The value of the resistor determines the current. For example, using our previous numbers of a 12V supply and a 3.3V Zener diode, 8.7V will be dropped across the resistor. The correct value resistor will allow just enough current to pass as is needed to power the load circuitry plus a tiny bit consumed by the Zener diode. If no load is attached, then the entire current will be consumed by the diode.
It is for this reason that knowing the maximum power requirements of the load are very beneficial. Consider a microcontroller circuit that flashes an LED at 20mA. The maximum current consumption of the microcontroller will depend on how fast it is running, among other things, but could easily be less than 100uA. Just for safety's sake, we will say we need 30mA of current supplied to the entire circuit.
To figure out the necessary series resistance, subtract the output voltage from the supply voltage and divide it by the desired current: (12V - 3.3V) / 30mA = 290Ω. The other thing to consider here is power dissipation. The resistor will drop 8.7V at 30mA, dissipating 0.261W of power. A 0.5W resistor should be used. If no load is attached, the Zener diode will consume the entire 30mA dissipating 0.099W of power. A 0.2W or greater diode should be used. Even with our example load attached, the Zener diode will be consuming most of the current when the LED is not being lit. This is why this circuit can be very inefficient.
Step 4: Summary and Thoughts
- Decide what voltage level you need for the circuit.
- Calculate what current requirements the circuit will have.
- Calculate the necessary series resistance to provide the desired current.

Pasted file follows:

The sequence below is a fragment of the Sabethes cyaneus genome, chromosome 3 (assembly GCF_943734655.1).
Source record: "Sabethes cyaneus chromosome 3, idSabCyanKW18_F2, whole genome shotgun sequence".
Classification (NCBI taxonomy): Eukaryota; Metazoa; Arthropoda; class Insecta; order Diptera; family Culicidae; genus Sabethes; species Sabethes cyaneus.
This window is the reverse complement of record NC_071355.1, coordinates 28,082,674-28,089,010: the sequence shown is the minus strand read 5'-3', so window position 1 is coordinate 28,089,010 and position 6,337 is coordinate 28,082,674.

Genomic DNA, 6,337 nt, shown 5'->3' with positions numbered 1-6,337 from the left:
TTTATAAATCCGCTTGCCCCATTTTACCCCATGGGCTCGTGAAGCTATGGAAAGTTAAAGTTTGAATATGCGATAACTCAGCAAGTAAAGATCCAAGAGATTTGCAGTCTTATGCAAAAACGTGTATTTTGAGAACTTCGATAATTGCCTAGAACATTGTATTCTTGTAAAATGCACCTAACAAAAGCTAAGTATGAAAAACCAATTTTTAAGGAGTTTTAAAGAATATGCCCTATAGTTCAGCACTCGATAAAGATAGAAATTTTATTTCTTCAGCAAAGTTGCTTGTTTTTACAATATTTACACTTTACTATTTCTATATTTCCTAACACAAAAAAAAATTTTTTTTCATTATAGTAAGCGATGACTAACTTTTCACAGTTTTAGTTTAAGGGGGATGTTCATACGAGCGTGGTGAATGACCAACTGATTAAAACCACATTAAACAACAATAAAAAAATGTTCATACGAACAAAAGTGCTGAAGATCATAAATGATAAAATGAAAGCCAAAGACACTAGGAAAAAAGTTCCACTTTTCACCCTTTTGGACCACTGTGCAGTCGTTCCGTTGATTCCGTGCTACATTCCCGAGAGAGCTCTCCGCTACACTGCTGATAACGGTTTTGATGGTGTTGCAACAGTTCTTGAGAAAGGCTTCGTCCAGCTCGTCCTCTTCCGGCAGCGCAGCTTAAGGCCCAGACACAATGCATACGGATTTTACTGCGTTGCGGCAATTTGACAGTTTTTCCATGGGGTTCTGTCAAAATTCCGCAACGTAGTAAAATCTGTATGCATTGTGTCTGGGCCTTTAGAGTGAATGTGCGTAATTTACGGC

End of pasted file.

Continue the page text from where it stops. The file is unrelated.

- Calculate the worst case power consumption by the resistor and diode.
- Pick out parts accordingly.
PR = ( VS - VDIODE ) * ITOTAL = ITOTAL2 * R = (VS - VDIODE)2 / R
PDIODE = VDIODE * ITOTAL
You might wonder, given the fact that this circuit can be so inefficient, when (and why) should we use it? The answer is pretty simple. This circuit can be used when the load is a fairly continuous value (not drastic changes like powering a blinking LED) and is not too large since the components cannot handle very much current. It can be used to power a few chips that need a regulated voltage level lower than the supply. These chips can then control larger loads (like motors or LEDs) connected directly to the source via transistors (BJT or MOSFET).
Another great time to use this regulation circuit is when the supply voltage may be too low for a regular regulator to work. For example, I recently designed a Quiz Game system for a friend. He wanted it to be powered by 4 AA batteries. Here is the problem: 4 rechargeable batteries will produce about 4.8V (4* 1.2V cells) while 4 regular alkaline AA batteries will produce 6V (4 * 1.5V cells). The latter voltage is too high to supply many chips such as a microcontroller, so it needs to be regulated. I really wanted to use 5V to power the µC, so the best solution with the parts I had on hand was to use a Zener diode to regulate the voltage.
If rechargeable batteries were used, the 4.8V supply would pass through the resistor into the circuit, unchanged by the Zener diode. The current draw by the µC would determine the voltage drop across the resistor, but it is a negligible amount. If regular batteries were used, the 6V supply would be regulated down to 5.1V by the Zener diode. There are other obvious solutions, but I didn't feel like ordering any new parts since I had a few Zener diodes and plenty of resistors on hand.
Lastly, this circuit can be used if space or cost is a huge factor in the design. A resistor and Zener diode will cost a lot less than a regulator and a couple of capacitors, and they will take up a lot less space on a circuit board. Hopefully, this information will point you in the right direction when it comes to designing your circuit's power supply!